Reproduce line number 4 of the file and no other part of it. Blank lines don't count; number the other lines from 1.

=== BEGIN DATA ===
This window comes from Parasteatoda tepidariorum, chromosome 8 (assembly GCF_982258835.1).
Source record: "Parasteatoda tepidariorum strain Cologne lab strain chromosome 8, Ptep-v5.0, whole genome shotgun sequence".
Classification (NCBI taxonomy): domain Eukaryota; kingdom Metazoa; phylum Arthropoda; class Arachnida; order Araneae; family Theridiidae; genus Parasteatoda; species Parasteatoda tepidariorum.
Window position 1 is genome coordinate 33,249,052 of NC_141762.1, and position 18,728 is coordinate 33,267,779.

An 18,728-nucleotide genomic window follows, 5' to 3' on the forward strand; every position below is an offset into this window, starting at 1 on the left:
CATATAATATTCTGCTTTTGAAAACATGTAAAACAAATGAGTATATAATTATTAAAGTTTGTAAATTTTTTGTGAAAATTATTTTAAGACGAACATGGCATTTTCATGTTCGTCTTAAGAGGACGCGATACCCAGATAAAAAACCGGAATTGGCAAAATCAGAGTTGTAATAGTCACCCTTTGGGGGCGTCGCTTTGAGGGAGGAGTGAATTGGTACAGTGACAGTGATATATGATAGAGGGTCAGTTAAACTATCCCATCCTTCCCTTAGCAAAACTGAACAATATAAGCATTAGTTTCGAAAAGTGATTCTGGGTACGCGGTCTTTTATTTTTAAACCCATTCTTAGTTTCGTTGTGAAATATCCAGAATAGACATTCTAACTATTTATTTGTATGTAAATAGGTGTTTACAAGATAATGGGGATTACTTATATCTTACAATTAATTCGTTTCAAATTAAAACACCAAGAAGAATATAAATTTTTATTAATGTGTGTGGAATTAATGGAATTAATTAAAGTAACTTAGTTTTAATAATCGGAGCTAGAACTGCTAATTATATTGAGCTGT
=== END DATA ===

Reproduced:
Window position 1 is genome coordinate 33,249,052 of NC_141762.1, and position 18,728 is coordinate 33,267,779.